I have read through many questions on various stack exchange sites and unix help forums on how to modify shell options and then restore them - the most comprehensive one I found on here is at How to "undo" a `set -x`?
The received wisdom seems to be to either save off the result of
set +o or
shopt -po and then
eval it later to restore the previous settings.
However, in my own testing with bash 3.x and 4.x, the
errexit option does not get saved correctly when doing command substitution.
Here is an example script to show the issue:
set -o errexit set -o nounset echo "LOCAL SETTINGS:" set +o OLDOPTS=$(set +o) echo echo "SAVED SETTINGS:" echo "$OLDOPTS"
And output (I trimmed out some of the irrelevant variables):
LOCAL SETTINGS: set -o errexit set -o nounset SAVED SETTINGS: set +o errexit set -o nounset
This seems extremely dangerous. Most scripts I write depend on
errexit to halt execution if any commands fail. I just located a bug in one of my scripts caused by this, where the function that was supposed to restore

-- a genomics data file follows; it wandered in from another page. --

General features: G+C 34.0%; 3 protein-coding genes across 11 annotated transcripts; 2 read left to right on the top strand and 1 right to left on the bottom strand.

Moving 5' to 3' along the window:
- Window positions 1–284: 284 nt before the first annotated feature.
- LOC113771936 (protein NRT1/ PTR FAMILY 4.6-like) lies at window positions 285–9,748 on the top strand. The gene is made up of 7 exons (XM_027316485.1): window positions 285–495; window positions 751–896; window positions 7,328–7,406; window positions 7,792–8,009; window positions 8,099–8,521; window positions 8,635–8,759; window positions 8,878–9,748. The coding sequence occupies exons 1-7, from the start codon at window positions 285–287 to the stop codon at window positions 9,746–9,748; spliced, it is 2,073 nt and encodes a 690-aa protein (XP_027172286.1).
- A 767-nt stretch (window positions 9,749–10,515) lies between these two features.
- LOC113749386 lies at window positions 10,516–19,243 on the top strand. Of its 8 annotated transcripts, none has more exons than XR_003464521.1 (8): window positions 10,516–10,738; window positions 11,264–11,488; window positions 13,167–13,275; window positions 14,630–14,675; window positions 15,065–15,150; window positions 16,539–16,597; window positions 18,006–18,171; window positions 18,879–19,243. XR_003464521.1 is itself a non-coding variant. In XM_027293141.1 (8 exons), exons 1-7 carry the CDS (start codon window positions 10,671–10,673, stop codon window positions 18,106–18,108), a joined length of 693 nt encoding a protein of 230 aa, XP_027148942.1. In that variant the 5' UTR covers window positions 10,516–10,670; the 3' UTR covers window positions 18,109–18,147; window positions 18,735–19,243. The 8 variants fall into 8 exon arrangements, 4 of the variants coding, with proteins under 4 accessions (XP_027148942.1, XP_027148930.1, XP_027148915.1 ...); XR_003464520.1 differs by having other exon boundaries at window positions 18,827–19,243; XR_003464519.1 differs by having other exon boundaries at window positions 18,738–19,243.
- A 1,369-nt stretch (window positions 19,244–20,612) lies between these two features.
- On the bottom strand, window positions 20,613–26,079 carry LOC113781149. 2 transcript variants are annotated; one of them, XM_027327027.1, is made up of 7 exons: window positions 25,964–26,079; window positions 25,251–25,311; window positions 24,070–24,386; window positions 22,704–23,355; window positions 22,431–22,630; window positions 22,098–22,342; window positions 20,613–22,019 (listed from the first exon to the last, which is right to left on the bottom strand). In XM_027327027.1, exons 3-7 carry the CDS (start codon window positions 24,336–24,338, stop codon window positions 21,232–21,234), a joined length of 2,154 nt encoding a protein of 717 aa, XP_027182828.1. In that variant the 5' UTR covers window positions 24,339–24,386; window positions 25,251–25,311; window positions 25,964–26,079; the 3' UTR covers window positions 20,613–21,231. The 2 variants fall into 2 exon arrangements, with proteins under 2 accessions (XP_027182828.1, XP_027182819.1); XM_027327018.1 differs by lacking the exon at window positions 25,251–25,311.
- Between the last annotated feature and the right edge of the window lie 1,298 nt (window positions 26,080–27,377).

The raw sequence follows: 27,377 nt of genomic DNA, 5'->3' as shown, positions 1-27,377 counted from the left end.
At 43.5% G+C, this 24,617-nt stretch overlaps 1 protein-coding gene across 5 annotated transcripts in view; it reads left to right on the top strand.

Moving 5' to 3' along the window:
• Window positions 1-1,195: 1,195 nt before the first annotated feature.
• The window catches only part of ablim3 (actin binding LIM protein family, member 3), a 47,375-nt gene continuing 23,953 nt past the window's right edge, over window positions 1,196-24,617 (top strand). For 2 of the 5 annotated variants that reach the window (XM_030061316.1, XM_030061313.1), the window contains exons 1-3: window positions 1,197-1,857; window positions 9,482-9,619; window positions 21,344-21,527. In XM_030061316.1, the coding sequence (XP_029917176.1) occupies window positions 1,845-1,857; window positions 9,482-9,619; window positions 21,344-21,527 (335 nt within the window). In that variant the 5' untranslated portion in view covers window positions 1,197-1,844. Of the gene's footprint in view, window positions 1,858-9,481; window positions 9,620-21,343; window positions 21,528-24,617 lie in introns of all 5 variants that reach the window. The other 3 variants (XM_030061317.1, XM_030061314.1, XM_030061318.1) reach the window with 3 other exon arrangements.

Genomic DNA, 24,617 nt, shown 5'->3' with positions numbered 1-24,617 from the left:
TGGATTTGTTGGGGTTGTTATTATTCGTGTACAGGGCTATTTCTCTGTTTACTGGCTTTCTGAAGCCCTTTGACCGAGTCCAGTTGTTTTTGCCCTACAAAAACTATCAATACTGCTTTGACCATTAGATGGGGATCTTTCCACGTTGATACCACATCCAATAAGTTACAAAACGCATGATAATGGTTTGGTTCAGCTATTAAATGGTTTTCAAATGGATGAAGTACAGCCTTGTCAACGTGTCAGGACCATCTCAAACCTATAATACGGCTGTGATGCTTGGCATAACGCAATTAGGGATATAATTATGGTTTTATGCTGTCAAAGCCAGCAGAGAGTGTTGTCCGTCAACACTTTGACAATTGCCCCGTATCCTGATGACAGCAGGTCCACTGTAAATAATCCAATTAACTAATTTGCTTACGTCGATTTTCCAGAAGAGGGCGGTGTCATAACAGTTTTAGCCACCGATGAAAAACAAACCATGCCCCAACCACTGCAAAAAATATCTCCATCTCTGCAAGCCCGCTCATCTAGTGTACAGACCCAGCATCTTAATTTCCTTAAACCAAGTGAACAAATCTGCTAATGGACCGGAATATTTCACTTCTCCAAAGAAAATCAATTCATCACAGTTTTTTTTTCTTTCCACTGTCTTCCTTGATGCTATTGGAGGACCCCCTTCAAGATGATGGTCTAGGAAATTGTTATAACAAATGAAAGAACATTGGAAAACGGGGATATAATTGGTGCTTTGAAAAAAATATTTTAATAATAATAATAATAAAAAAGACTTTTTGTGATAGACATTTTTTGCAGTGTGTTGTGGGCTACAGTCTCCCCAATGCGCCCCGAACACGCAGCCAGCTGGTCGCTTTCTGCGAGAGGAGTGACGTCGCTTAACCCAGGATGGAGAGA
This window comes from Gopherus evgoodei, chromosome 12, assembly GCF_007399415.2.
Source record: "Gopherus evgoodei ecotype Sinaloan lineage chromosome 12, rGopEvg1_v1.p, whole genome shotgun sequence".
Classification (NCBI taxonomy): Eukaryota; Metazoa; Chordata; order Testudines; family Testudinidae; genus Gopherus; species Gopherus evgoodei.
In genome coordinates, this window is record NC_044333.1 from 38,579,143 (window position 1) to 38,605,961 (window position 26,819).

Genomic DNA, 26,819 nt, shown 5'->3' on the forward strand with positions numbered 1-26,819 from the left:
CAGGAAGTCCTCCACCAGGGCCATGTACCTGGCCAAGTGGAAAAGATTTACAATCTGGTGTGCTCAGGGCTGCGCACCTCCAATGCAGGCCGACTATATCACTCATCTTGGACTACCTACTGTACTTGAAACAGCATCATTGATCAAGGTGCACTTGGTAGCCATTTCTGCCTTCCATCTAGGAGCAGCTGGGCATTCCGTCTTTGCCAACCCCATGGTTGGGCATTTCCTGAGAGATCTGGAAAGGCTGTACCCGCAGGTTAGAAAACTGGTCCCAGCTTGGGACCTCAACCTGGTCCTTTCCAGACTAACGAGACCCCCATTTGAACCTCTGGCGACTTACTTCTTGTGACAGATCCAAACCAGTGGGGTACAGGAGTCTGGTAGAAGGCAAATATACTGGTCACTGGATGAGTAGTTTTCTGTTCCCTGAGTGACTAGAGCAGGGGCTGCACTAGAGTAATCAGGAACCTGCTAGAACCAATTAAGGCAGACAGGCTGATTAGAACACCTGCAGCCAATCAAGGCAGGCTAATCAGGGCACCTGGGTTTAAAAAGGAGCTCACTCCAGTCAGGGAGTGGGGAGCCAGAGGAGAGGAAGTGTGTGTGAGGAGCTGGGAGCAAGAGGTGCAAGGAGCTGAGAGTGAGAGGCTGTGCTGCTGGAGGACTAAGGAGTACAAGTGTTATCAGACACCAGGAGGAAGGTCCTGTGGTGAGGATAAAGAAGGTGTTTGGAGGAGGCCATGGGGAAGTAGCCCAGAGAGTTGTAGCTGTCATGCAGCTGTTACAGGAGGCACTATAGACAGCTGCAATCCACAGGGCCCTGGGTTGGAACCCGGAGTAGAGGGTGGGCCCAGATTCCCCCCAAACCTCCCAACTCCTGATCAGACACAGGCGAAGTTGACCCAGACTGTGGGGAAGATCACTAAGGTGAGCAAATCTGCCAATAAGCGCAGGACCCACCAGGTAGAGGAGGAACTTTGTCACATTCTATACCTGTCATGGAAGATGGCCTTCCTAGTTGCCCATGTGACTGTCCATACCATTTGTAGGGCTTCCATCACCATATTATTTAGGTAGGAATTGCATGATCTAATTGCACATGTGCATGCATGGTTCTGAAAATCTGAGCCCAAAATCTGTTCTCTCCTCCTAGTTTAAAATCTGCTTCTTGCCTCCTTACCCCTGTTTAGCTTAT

errexit at the end wound up overriding it, setting it back to the default of off for the duration of the script.
What I'd like to be able to do is write functions that can set options as needed and then restore all the options properly before exiting. But it seems as if in the subshell invoked by the command substitution,
errexit is not inherited.
I'm at a loss for how to save off the result of
set +o without using command substitution or jumping through FIFO hoops. I can read from
$SHELLOPTS but it is not writable or in
I know one alternative is to use a subshell function, but that introduces a lot of headaches for being able to log output as well as pass back multiple variables.
Probably related: https://stackoverflow.com/questions/29532904/bash-subshell-errexit-semantics (seems there is a workaround for bash 4.4 and up but I'd rather have a portable solution)